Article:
2.1. VLA HI observations
The HI observations were made in two configurations. We used the VLA D-configuration (maximum baseline 1.03 km) on 8 November 1993 to observe the Arp 105 field. Two sessions in C-configuration (maximum baseline 3.4 km) were added, on 20 and 27 October 1994. The observational set-up is listed in Table 2. For a description of the VLA, see the article by Napier et al. (1983) . As always, one has to trade off spectral resolution against velocity coverage. Our aim was to get 10 km s-1 after Hanning smoothing the data, which normally is obtained by calculating a 64 channel spectrum over 3.125 MHz, corresponding to a velocity range of about 600 km s-1, and recording the signal in both right hand (R) as well as left hand (L) polarizations. Because the sensitivity drops off rapidly at the edges of the band, this set-up effectively covers a velocity range of 450 km s-1. As we were not entirely sure about the range over which we could expect HI emission, and 450 km s-1 would not have been sufficient to record line-free channels which are to be used to subtract the continuum emission, we decided to err on the safe side and use the capability of the VLA to tune the R and L polarizations to different frequencies (or central velocities). The band receiving R signal was centred at 8775 km s-1, the one recording L signal was at about 8622 km s-1. Thus, after deleting those channels which are near the edge of the passband, we covered the velocity range from 8400 km s-1 to 9000 km s-1 ; full sensitivity was obtained from about 8550 to 8850 km s-1, the remaining channels being less sensitive by a factor of as only one polarization is available (either R or L).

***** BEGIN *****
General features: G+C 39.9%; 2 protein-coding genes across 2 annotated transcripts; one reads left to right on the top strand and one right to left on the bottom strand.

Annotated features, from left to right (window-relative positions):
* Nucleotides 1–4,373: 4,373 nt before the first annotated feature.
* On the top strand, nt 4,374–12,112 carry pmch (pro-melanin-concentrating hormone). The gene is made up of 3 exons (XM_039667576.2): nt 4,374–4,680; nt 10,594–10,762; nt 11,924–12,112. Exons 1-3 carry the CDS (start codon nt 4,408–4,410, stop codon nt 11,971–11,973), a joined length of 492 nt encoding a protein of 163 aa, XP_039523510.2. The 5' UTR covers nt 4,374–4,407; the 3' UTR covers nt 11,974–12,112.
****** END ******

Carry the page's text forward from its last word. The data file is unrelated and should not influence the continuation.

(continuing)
Table 2. VLA Observing Parameters
We used source 1328+307 (3C286) for absolute flux calibration and to determine the bandpass. We assumed a flux density of 15.06 Jy on the scale. Our secondary calibrator was 1153+317 which was observed on average every 30 minutes for 3 minutes. Its flux density was measured to be 3.05 Jy. The data were calibrated and mapped using the NRAO AIPS package.
Solar interference was visible in the D-array observations. As the data were taken before and after sunrise, part of the data were unaffected. As solar interference is concentrated on the shorter wavelengths, and as the uv- plane substantially oversamples these shorter spacings, we decided to edit out the shorter spacings (shortward of ) which were recorded after sunrise (or about of the run). This hardly increased the noise level in the maps and virtually eliminated the effects of the Sun.
The three sets of observations were merged in uv- space and Fourier transformed to yield maps of the HI distribution. A data cube was produced, using natural weighting, which has the lowest noise of 0.21 mJy beam-1 channel-1 at an angular resolution of (note that the noise value is for those channels where both R and L polarizations were measured). The data were blanked at the level and those features which were present in at least 3 consecutive channel maps were retained. Out of 64 useful channels (after merging the overlapping bands), channels 12 until 47 contain line emission. Except for channel 12, all these channels have both R and L polarization data. The remaining channels provided the continuum which was subtracted in the map plane. The continuum subtracted maps were cleaned down to a level of 0.5 mJy beam-1. Moment maps were calculated based on the blanked data.